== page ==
Study Finds Men with Hemophilia Have Higher Rates of Depression, Anxiety, and Obesity than the General U.S. Male Population

Hemophilia is a rare, inherited bleeding disorder in which the blood does not clot properly. Blood contains many proteins called clotting factors that can help stop bleeding. People with hemophilia have low levels of either factor VIII (8) or factor IX (9) blood clotting proteins. Hemophilia A is caused by low levels of factor VIII, and hemophilia B is caused by low levels of factor IX. Hemophilia can lead to excessive bleeding after an injury or trauma, as well as bleeding that can occur for no apparent reason.

Medical advancements have helped people with hemophilia live longer, but longer life can lead to other health problems that can develop with age, such as high blood pressure and obesity. These health problems can have serious consequences on one’s overall health and well-being, and they can be challenging to treat in a person with a bleeding disorder. As more people with hemophilia are living longer, it’s important to know what other health problems are affecting the aging hemophilia community to better understand the healthcare needs of this population.

About the Study

Community Counts is a public health tracking system that monitors the care and health outcomes of patients with bleeding disorders receiving care at federally funded hemophilia treatment centers (HTCs) across the United States.

Prevalence is a statistical concept referring to the number of people (existing cases) who have a disease or medical condition at a particular time.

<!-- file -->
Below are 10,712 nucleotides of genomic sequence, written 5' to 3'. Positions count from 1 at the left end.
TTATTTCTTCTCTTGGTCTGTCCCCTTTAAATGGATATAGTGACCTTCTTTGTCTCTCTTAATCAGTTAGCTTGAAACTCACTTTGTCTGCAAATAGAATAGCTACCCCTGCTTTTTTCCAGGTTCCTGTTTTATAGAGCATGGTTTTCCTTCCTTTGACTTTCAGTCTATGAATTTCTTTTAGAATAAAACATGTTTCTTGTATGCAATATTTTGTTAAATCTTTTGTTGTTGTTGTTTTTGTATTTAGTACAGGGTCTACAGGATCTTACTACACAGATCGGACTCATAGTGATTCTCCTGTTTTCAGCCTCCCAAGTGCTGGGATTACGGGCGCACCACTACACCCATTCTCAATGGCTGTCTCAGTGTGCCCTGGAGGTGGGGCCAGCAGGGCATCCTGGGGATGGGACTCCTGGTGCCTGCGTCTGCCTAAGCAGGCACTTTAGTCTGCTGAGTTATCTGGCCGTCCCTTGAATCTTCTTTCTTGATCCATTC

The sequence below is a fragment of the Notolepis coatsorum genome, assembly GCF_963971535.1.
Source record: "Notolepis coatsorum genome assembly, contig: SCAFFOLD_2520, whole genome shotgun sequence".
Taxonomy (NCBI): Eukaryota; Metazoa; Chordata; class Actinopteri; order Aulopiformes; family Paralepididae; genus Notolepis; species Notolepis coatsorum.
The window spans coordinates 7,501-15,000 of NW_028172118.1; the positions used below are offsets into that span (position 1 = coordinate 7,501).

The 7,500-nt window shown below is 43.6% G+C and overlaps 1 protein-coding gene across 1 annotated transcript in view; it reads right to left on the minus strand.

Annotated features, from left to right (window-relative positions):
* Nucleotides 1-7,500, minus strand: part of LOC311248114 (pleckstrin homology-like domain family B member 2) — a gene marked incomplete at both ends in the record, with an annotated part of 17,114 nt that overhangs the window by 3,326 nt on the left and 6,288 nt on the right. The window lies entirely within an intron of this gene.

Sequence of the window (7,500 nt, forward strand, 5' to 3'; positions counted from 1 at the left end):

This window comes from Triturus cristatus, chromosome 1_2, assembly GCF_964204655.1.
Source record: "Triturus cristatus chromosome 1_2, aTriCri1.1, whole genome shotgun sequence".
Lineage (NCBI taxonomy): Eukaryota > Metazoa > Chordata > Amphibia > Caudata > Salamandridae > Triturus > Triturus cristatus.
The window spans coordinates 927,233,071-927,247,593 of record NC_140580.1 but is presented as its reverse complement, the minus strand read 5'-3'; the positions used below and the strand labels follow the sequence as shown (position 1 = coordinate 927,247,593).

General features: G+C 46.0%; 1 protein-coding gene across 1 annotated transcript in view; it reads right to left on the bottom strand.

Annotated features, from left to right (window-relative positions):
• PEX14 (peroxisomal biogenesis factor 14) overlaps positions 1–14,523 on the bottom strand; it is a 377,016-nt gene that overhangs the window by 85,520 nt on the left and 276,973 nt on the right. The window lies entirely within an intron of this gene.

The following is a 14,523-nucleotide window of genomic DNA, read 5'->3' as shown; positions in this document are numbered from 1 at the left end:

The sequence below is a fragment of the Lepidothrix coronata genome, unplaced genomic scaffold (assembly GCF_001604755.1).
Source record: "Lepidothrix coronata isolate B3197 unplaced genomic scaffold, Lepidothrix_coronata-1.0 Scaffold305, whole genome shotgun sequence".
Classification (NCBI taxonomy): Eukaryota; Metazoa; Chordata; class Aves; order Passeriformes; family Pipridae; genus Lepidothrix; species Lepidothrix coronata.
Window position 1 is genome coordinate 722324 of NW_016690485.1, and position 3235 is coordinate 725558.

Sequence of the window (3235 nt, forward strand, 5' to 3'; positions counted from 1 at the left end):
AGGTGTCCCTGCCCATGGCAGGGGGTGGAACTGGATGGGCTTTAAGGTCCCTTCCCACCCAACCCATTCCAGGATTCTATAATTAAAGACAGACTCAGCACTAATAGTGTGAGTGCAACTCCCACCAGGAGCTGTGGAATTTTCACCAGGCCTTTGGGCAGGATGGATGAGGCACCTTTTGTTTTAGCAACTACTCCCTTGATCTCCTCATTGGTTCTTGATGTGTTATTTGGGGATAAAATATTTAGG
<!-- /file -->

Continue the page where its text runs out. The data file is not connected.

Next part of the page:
Researchers from the Centers for Disease Control and Prevention (CDC) and the U.S. HTC Network analyzed information from Community Counts on men age 45 years and older who were receiving care for hemophilia at HTCs from December 2013 to March 2021. The study aimed to

Since the study examined age-related health conditions, researchers divided the men with hemophilia into two groups—middle-aged (age 45 to 64 years) and older (age 65 years or more)—for comparison.

To compare the group with hemophilia with the general U.S. population, researchers used similar information collected in the CDC’s National Health Interview Survey.

Read the full scientific article.

Main Findings

Overview of the Study Sample

Comparison with the General U.S. Male Population

Differences in Health Conditions by Severity Level

Gaps and Future Directions


Future Directions

As people living with hemophilia are now living longer, it’s important to understand why they experience higher rates of certain health problems, such as depression, anxiety, and obesity. Understanding how these health problems impact overall health and well-being will allow researchers to better address the healthcare needs of the aging hemophilia community.

Paper Reference

Soucie JM, Le B, Dupervil B, Poston JN. Prevalence of comorbid conditions among older males with haemophilia receiving care in haemophilia treatment centers in the United States. Haemophilia. 2022;28:986–995.

Source: Centers for Disease Control and Prevention, July 2023

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